if (str == NULL) return 0;
      return write((const uint8_t *)str, strlen(str));
    }
    virtual size_t write(const uint8_t *buffer, size_t size);

I think.

Thanks for sharing ralphd I tried it on an ATtiny13 @9.6 MHz. It used under 300 bytes.

I ammended this:

#elif F_CPU == 9600000L
  #warning Using 9.6Mhz CPU timing 
  #define TXDELAY 25

You probably should mention the trade-off / risk with the reduced code version.

Would you please explain what drawbacks the code has

Erni: ```

elif F_CPU == 9600000L

 #warning Using 9.6Mhz CPU timing  #define TXDELAY 25 ```

Ideally I'd use a macro, but my macro writing isn't as good as my C and assembly. However looking at Bill's optiboot code (line 743), it should be relatively easy:

define UART_B_VALUE (((F_CPU/BAUD_RATE)-20)/6)

I'll test out something like that and update the code. I also want to make it use flash-based strings (type f_str) to save a few more bytes of code and overhead of copying the string to RAM.

You probably should mention the trade-off / risk with the reduced code version.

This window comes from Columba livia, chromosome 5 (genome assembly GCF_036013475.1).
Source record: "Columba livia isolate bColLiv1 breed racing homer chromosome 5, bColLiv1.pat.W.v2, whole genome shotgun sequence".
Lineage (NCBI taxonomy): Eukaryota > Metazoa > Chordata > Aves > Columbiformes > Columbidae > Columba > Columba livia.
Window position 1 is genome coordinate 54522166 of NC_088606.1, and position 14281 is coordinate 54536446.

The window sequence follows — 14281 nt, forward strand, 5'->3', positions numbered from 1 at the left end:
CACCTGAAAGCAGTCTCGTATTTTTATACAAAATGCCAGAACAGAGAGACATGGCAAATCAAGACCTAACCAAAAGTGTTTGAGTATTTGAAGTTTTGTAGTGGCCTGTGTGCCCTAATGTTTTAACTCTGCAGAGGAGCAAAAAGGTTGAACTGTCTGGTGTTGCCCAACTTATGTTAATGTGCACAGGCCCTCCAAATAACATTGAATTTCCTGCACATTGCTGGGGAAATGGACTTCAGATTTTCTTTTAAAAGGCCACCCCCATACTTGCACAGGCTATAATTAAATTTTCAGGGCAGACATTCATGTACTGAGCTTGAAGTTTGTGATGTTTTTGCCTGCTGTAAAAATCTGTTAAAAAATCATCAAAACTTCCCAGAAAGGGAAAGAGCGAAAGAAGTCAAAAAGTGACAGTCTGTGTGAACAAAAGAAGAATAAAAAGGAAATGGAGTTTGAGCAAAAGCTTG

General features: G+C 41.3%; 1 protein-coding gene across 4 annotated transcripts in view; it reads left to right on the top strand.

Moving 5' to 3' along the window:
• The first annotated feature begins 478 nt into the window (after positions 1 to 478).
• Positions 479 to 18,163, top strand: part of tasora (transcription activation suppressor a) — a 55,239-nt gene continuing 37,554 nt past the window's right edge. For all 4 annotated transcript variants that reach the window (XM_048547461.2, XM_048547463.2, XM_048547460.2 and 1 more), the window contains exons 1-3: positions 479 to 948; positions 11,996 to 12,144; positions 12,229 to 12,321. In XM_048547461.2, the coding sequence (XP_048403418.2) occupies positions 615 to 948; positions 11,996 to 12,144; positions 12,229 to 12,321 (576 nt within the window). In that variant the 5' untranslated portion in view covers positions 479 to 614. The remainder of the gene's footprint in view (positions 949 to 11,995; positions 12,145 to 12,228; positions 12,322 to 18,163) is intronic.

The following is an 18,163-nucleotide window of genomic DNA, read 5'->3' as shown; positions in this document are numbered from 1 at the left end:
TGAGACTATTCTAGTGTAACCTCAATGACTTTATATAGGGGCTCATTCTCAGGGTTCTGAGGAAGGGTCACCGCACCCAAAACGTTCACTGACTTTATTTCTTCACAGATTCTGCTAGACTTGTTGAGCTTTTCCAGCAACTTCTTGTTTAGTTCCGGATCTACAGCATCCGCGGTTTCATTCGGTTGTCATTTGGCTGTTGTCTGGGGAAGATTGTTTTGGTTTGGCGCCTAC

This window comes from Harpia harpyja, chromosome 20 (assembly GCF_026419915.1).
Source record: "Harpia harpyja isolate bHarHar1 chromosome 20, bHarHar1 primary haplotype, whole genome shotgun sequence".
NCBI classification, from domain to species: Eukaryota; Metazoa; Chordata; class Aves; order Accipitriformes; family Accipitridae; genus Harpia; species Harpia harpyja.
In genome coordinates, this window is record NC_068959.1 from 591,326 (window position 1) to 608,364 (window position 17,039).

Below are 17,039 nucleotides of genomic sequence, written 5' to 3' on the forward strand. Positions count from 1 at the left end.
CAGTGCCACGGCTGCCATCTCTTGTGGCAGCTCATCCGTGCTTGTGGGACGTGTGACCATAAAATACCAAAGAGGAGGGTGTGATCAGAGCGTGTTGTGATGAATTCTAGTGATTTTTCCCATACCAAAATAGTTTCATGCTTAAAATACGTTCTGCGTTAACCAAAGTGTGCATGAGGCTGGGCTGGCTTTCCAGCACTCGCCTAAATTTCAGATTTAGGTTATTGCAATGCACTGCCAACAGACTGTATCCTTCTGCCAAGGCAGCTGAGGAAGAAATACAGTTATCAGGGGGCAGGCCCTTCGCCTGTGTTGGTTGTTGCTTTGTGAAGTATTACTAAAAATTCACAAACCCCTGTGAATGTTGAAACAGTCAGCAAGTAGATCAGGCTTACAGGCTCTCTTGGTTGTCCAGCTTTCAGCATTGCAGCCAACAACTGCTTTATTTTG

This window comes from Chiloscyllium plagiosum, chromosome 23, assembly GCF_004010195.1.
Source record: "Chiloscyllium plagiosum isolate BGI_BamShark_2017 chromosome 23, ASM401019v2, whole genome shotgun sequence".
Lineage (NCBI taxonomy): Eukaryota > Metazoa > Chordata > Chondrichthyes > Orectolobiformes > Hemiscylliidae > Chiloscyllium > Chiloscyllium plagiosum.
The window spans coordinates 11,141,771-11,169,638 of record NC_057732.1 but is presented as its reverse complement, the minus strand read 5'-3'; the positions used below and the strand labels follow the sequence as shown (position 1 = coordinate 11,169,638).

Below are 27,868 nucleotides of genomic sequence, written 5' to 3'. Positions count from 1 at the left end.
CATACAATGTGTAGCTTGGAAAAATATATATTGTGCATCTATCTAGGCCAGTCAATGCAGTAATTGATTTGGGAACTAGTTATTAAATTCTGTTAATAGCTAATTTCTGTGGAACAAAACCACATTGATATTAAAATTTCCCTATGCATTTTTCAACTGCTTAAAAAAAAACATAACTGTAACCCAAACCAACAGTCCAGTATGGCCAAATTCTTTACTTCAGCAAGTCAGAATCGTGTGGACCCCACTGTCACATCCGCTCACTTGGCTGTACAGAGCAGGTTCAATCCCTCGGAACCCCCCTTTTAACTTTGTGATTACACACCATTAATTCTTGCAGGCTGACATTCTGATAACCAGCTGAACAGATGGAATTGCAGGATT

Would you please explain what drawbacks the code has

As others have pointed out, it doesn't implement the Stream interface like TinyDebugSerial does.

westfw: You COULD shoe-horn your smaller bitbang code (I like the double-complementing of the byte being output; very sneaky!) into TinyDebugSerial, and the savings would be relatively significant (probably about 100 bytes. It would be an educational experience!

I can't take credit for the double-complementing trick; that comes from AVR305. I was able to knock a few instructions off the AVR305 implementation like removing the redundant sec after the com instruction (which is also in optiboot's soft uart). Here's the avr305 sample code for reference: http://read.pudn.com/downloads76/sourcecode/embed/287010/AVRembeded_sourecode/avr305.asm__.htm

My version has more jitter than the AVR305 code; up to 2 cycles of jitter per bit vs up to 1 cycle for the AVR305 code.

westfw:

(~400 bytes smaller than TinyDebugSerial).

That seems a bit unlikely, since the comparable parts of TinyDebugSerial are only about 130 bytes... (TinyDebugSerial works with the Print class, which is an additional significant chunk of code. But comparing serOut() to Print+TinyDebugSerial seems a bit unfair.

Agreed; the blame for the code size certainly doesn't all fall on TinyDebugSerial. To be fair, I'm really impressed with the TinyDebugSerial code, in particular the way templates are used.

ralphd:

Erni: ```

elif F_CPU == 9600000L

 #warning Using 9.6Mhz CPU timing  #define TXDELAY 25 ```